by Arthur Caplan, PhD and Nira Eyal, D.Phil
Ebola’s toll is rising exponentially. Millions of lives are at risk in West Africa, and panic is starting to take its toll in the rest of the world.
Normally in a crisis like this our best charitable impulses pour forth. Especially among musicians, Hollywood and artists. So why aren’t fund-raising drives taking place? Where are the rock concerts, fashion shows, triathlons we saw for famines and for AIDS? Why the extreme paucity of small private donations?
Some may think donations won’t help. Of course they would.
Donations could buy protective equipment and disinfectant for health personnel and for home care givers. Money can help pay for travel costs for health care workers and for building more isolation beds. Money will also get clean water and better sanitation to the very poor.
Donations could also pay for health workers’ time, so that more workers may be hired and heroic existing workers are not tempted to leave, or to strike for hazard pay.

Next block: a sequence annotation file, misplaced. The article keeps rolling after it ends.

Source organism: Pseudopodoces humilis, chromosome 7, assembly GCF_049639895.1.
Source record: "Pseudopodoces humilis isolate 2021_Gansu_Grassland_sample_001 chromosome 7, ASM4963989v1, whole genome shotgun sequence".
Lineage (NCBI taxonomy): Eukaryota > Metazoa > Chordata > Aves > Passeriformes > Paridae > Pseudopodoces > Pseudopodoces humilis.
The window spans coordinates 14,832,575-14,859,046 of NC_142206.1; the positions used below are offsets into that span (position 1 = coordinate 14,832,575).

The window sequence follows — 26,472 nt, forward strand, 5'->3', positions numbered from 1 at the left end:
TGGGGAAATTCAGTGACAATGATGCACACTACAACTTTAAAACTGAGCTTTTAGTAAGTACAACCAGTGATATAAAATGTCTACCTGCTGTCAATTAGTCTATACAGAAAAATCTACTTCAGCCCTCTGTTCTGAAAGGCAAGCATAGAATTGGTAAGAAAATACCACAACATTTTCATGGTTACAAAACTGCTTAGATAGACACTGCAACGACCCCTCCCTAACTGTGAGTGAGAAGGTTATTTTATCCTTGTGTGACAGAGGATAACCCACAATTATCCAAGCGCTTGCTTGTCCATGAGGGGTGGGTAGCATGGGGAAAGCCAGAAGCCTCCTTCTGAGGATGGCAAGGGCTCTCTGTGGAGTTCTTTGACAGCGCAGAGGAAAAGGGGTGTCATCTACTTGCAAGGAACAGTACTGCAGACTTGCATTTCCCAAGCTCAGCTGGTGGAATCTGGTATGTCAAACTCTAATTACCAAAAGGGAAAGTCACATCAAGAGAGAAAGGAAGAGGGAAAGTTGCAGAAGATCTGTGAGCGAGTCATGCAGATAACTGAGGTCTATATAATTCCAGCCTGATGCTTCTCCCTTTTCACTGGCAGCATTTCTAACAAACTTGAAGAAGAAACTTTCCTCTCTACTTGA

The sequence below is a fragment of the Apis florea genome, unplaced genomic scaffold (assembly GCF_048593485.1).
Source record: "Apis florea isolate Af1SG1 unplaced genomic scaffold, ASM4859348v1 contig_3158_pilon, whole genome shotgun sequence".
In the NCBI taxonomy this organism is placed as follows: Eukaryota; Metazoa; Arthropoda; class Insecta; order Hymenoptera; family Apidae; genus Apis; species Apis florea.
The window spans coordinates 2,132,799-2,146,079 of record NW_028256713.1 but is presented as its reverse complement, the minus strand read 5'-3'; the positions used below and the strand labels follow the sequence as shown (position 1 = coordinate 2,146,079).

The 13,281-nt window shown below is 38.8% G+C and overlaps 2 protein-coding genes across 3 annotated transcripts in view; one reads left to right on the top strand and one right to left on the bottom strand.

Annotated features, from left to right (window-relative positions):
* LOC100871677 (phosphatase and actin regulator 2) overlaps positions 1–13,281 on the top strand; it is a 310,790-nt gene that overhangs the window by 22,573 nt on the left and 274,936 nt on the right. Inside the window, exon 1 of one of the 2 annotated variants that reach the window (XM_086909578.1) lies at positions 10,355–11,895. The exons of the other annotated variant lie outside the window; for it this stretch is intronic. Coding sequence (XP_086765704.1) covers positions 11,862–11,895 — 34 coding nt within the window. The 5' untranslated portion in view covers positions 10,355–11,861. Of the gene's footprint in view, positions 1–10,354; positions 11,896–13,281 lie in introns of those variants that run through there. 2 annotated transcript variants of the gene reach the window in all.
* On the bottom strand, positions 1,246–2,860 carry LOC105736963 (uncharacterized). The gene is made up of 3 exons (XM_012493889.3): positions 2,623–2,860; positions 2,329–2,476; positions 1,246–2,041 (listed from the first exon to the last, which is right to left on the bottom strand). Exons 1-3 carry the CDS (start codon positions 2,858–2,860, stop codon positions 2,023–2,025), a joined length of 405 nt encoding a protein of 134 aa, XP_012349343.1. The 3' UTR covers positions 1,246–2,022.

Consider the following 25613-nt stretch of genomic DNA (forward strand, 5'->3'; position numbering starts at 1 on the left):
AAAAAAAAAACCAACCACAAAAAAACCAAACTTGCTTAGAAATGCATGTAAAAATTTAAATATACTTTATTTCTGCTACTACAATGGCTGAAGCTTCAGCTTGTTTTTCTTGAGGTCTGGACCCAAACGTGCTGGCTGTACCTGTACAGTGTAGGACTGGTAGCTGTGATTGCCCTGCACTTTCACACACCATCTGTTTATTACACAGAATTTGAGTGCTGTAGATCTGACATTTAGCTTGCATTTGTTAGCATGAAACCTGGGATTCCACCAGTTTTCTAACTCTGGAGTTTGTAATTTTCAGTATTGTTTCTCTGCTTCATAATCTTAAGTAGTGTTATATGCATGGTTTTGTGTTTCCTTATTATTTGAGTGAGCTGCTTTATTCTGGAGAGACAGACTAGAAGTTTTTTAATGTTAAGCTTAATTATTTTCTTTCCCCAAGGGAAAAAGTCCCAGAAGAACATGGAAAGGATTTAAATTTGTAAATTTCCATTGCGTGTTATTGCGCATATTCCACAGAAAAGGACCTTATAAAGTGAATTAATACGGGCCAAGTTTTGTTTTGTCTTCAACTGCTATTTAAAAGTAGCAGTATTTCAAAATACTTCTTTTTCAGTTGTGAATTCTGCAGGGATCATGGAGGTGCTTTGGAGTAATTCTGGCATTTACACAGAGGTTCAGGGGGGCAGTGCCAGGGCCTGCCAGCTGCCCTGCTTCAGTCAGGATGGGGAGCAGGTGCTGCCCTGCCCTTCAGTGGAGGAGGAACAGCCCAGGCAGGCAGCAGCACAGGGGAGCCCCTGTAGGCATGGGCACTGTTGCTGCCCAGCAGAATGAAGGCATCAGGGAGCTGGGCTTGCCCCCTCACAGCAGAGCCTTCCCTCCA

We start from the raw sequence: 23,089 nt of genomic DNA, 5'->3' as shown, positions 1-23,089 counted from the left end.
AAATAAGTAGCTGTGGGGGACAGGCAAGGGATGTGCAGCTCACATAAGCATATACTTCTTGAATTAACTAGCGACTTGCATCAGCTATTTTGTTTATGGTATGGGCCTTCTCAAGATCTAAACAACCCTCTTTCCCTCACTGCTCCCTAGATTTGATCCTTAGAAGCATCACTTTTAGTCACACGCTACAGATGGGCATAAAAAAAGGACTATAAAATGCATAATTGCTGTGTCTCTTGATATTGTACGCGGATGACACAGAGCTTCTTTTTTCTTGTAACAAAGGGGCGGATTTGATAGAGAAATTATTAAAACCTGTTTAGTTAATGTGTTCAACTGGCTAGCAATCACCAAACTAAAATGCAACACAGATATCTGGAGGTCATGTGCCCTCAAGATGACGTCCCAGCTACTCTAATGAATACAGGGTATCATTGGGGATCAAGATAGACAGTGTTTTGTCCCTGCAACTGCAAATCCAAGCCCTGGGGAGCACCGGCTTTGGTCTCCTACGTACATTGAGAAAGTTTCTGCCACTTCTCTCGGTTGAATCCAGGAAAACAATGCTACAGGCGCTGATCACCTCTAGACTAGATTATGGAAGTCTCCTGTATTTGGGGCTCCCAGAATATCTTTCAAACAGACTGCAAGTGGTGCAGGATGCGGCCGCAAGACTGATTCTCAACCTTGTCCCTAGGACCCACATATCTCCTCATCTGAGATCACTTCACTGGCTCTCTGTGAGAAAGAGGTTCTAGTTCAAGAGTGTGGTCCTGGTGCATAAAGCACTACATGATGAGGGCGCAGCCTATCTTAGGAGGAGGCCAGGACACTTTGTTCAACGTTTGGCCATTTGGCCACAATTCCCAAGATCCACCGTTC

In fact, donations would facilitate hiring and retention in more ways than one. Take the following—huge—example. The UN currently estimates that more than 120,000 women could die of complications of pregnancy and childbirth in Liberia, Guinea, and Sierra Leone over the coming year unless life-saving emergency obstetric care is urgently provided. A major bottleneck here is that without proper protective gear, even certified midwives are too afraid to provide emergency obstetric care—to any woman.
But with proper education, protective gear and training—that may be another story.
The views, opinions and positions expressed by these authors and blogs are theirs and do not necessarily represent that of the Bioethics Research Library and Kennedy Institute of Ethics or Georgetown University.